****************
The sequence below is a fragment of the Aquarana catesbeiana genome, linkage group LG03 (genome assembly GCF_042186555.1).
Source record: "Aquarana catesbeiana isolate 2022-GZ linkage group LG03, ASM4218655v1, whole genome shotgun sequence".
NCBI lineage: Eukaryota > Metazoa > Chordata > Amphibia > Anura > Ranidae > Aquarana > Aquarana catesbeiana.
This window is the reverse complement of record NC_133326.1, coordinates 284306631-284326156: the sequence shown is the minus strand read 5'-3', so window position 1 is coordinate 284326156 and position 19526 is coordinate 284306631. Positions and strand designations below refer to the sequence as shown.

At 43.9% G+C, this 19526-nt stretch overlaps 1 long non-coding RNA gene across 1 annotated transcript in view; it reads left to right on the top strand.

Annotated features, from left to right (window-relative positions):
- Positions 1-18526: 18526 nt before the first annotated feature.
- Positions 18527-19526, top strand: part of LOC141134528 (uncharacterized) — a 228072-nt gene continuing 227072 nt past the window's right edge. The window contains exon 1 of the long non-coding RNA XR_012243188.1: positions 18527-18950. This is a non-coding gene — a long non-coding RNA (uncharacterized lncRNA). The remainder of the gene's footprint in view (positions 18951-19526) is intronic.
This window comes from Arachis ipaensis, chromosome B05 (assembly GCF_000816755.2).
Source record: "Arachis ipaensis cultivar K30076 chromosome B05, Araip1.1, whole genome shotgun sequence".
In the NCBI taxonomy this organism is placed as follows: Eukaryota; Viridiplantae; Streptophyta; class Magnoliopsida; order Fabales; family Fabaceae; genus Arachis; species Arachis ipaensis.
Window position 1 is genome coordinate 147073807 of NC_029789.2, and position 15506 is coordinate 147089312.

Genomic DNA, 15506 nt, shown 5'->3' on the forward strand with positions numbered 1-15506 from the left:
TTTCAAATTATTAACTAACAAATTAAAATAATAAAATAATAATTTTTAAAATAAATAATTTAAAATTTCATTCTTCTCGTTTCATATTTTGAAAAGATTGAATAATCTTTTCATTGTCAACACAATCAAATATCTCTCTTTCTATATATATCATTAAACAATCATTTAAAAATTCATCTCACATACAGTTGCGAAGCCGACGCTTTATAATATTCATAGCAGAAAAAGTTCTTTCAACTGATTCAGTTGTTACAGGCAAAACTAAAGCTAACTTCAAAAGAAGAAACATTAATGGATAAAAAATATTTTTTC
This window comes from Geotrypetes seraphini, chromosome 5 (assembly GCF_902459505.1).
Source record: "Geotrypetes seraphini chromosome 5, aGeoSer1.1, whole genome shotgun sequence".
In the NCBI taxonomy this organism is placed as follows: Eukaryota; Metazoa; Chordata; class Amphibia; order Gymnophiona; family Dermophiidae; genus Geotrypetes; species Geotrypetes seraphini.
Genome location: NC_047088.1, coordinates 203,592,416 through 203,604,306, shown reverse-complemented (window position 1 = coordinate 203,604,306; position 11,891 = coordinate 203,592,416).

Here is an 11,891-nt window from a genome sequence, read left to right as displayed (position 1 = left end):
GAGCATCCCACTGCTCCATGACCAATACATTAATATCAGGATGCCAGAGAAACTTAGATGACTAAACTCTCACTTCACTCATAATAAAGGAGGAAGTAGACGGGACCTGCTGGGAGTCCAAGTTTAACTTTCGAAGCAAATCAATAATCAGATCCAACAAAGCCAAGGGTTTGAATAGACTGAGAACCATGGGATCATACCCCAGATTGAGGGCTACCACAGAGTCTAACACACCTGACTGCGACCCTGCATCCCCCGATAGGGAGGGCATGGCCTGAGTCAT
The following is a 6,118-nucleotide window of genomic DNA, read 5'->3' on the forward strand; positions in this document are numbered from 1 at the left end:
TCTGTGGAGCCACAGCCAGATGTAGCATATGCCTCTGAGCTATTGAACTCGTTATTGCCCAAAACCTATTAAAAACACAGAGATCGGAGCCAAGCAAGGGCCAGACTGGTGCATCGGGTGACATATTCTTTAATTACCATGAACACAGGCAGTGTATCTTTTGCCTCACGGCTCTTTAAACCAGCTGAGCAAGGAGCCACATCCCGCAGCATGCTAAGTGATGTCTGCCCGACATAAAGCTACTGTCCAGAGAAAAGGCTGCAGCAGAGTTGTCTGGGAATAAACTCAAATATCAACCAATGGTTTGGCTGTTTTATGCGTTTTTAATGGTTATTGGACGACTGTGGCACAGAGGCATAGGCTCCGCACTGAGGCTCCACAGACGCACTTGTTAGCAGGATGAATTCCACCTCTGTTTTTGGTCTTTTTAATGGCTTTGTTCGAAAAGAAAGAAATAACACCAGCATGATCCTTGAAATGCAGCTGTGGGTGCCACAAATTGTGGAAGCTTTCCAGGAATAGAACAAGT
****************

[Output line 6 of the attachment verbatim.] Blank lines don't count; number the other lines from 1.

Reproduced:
Annotated features, from left to right (window-relative positions):